To say reality is so fragile that the press can construct or destroy it is saying too much. The press can only construct or destroy what the people believe. And the people have abandoned the press as a "belief system." That is where the crisis in journalism exists. And reconstituting a "belief system" through blogs doesn't look credible to me. It's going to take something a good deal more fundamental.

So even though blogging in journalism has received a good deal of coverage from, of course, journalists where is blogging going to take off? That's a hard one to answer. Blogs, in even more precise ways, are where writing, information, knowledge, and technology meet. But, absent from them are the same jewels necessary for a website: Business models. And without that model(s) people tire of doing things for free, the novelty loses its steam and the restless people move to a new adventure.

They are, then, another piece of the self-publishing puzzle and join with self-published books, websites, e-books, chapbooks of poetry, and other products of doing it oneself. And the huge problem in that area is simple: There is nothing demanding what you are doing. You have to create the demand. The bloggers are trying to create that demand just like the e-book people did. "Create buzz around the activity itself and then those participating in the activity will, en masse, benefit! Yeah, man, what a game this is!"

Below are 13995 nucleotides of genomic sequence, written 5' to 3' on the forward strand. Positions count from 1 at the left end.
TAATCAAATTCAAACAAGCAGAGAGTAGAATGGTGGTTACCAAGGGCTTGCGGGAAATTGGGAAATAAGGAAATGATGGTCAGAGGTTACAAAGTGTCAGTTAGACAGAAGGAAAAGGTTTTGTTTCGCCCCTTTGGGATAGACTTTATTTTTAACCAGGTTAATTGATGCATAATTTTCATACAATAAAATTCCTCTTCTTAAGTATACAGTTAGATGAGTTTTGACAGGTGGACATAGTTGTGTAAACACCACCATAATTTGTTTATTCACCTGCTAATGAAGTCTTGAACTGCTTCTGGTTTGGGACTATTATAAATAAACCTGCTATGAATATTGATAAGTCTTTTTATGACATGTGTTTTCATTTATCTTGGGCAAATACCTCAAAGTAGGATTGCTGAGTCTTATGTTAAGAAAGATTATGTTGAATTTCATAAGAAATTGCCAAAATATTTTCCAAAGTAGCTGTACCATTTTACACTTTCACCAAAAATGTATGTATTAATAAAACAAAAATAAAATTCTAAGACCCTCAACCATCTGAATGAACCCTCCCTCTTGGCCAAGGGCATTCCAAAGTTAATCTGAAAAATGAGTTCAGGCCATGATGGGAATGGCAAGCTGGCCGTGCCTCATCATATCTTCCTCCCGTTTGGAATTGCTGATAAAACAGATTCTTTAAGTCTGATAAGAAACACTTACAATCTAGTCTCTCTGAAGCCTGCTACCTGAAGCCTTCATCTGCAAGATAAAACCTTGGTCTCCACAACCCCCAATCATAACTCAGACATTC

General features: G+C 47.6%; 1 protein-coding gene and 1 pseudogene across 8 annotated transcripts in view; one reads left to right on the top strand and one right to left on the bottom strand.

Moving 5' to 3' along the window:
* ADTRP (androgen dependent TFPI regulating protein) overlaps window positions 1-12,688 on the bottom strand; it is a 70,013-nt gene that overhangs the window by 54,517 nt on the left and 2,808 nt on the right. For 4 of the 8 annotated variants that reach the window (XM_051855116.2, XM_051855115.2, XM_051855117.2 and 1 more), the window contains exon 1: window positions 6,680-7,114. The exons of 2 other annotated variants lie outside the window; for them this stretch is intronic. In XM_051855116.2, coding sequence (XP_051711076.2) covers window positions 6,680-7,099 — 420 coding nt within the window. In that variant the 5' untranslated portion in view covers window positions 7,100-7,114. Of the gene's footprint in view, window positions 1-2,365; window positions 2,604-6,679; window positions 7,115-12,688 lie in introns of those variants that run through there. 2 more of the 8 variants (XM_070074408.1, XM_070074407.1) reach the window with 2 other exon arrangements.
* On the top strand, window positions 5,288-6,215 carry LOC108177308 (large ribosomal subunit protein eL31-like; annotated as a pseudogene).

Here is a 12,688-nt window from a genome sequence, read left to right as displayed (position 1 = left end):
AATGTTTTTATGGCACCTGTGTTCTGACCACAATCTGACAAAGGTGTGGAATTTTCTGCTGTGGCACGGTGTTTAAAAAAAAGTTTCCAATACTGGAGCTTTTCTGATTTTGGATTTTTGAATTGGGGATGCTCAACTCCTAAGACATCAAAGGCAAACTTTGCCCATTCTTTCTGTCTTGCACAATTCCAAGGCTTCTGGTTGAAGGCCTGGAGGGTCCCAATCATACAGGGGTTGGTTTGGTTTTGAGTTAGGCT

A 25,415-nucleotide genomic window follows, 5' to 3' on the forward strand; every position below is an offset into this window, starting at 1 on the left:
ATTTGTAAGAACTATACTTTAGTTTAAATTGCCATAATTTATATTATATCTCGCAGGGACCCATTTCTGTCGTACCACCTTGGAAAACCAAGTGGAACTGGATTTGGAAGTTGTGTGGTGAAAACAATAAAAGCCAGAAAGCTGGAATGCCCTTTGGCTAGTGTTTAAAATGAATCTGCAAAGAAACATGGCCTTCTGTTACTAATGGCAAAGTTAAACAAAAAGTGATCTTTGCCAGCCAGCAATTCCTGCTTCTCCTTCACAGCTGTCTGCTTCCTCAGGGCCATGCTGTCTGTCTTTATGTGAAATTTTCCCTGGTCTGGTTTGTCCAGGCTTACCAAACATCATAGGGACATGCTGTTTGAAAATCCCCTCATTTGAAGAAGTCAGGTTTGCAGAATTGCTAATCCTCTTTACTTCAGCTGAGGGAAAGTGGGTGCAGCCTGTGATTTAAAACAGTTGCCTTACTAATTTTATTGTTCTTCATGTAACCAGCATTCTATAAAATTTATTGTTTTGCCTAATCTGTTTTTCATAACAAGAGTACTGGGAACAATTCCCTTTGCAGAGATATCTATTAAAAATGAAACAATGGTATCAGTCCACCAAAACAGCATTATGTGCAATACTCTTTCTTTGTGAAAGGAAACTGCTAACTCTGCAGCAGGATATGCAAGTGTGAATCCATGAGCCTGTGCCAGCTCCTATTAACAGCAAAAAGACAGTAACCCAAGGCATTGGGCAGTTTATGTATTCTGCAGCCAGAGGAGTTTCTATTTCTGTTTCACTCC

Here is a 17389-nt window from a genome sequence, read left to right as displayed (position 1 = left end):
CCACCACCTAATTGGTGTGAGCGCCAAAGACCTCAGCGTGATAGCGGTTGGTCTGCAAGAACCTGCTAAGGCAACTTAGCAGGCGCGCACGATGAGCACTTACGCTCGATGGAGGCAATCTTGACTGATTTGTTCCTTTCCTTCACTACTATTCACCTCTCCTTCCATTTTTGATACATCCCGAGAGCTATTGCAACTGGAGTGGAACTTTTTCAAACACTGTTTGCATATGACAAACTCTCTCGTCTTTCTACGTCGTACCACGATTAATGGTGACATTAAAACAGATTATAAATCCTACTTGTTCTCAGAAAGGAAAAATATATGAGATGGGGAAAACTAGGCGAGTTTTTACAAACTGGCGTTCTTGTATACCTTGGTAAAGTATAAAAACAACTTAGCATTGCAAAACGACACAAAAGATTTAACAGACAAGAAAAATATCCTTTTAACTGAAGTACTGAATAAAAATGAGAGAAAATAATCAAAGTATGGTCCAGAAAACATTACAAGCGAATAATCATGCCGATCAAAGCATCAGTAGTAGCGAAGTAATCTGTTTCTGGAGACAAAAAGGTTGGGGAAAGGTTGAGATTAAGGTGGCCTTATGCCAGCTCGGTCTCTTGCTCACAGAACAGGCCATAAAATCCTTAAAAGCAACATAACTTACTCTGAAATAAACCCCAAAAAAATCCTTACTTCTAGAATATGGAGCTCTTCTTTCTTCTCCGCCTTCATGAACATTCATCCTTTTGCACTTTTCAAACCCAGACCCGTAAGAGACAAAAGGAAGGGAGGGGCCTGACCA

But, the sad truth is that there is no real demand. There is curiosity. And until there is demand there won't be a business model. That's why the self-publisher has to help create the demand and do some marketing.

The best thing bloggers can do is find those who have created and secured a demand from the market and then offer their services to further enhance the demand-side.

It reminds me of a lesser counter-culture that I experienced from the mid-60's to the mid-70's. People underestimate the power that the counter-culture had at that time and how it managed to change a few things. In the counter-culture the idea of personal computers was cultivated, as was solar power, better eating habits, ecological values, senses cleaned of the modern muck, and an appreciation for art and beauty.

Good things will emerge from the present fascination with the dot.com rage and the good things will lodge in the mainstream that, still, doesn't know what is upon it.

Some of the absurd claims I've heard in relation to blogging: